A few years ago, my college roommate and I found an article listing out the worst degrees to choose economically. Number one was Anthropology, which was her degree, and lucky number two was Graphic Design, which was mine. We both laughed and asked ourselves what we were getting into.
I realized then that if I was going to stick with this career in design, I would have to get gritty. So I reached out to Skookum Digital Works and asked about a possible summer design internship. The only problem? SDW didn’t have a summer design internship! But they asked me to come in anyway, and after meeting me and seeing my work, they decided to take me on for the summer. After graduating from Appalachian State in May, I moved to Charlotte and got to work.
That move was over three months ago, and now that summer’s officially over, I wanted to write about what this summer taught me about jumping in with both feet, taking advantage of the professional community around you, and learning outside of the day job.
Get In Over Your Head
This summer, we were moving into a new office, and on one of my first days on the job, the SDW design team was brainstorming ideas for a huge 55’ x 12’ mural that was going to go on one long wall of the new space. I wanted to work on that mural! So I took it upon myself to sketch out an idea: a fun, colorful, mini-NC with the mountains to the West, Charlotte in the middle, and the coast to the East. Everybody loved it and wanted to see more.
Early sketch of the NC mural
Over the next couple of weeks, I lived inside of Illustrator and worked on all the details of the final design. I had to take into account all the various SDW branding considerations, and I got to add in several little Easter eggs. Yetis! Sea monsters! NASCAR!. Once everything was done and signed off on, I anxiously sent it to the printers.
A couple weeks later, I got to watch it go up on the wall. This mural is easily the biggest (physical) thing I’ve ever worked on, and if I’d stop to think more about it before I got started, I would’ve been too scared to do it. But, luckily, fun work was the byproduct of me being ready for a challenge and jumping in without thinking.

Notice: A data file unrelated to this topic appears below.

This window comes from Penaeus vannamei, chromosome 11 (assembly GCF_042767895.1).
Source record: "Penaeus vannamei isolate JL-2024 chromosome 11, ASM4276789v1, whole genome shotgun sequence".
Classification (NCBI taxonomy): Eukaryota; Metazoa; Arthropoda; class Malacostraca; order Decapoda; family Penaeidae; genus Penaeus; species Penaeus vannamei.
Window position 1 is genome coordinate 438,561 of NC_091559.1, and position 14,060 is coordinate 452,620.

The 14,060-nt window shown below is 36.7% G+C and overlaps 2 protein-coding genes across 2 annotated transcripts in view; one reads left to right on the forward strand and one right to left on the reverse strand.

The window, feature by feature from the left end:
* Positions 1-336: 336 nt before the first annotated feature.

*Completed NC Mural *
It takes a village
Every other Friday, SDW holds a Tech Talk, bringing people together over free pizza and soda to network, discuss particular topics, and witness what’s going on in the technology industry. For a new, job-seeking graduate (and anyone else new around town) this communal gathering was a pretty big deal.
What they don’t tell you in college is that once you’ve graduated from the soft, friendly confines of academia, you’re going to have to rebuild most – if not all – of your social network. For new graduates, meetups and tech talks are a natural way to refill that network by just hanging around with people who have similar interests.
This summer, thanks to the Tech Talks, I’ve had the chance to meet lots of people I otherwise wouldn’t have gotten to know, as well as hear presentations on topics ranging from portable solar generators to the missed dangers lurking behind the TSA security line. I’ve met people that will potentially help me grow in my career and keep me interested and plugged in. So, hey you! New graduate! Get out from in front of your computer, and go explore the community.
Never Stop Learning
Since the beginning of my college career, I’ve seen the design industry merge into the tech industry, and it’s always been my dream to be a hybrid designer that could work with both graphics and code. So, this summer, when I saw that SDW was hosting a two-day, crash course programming workshop called Rails Girls, I think I literally jumped at the chance.
*Rails Girls T-Shirt designed by Rich Robinson *
Rails Girls aims to give tools and build a community for women to learn programming and build their ideas. I learned an absolute ton in 48 hours such as getting comfortable with the command line and an intro to the Ruby programming language, all while being surrounded by like-minded women in my design/tech community.
And... I Got The Job
So not only was my summer eye-opening, instructive, and challenging, but SDW offered me a job at the end of my internship. Of course, I am now elated to work at the premier software development company in the whole Southeast, just a few months after graduation. My experience in going from SDW intern to full time junior designer has been a lot of fun, and with all the cool technology projects we keep taking on, I'm eager to flex my design and programming muscles even more.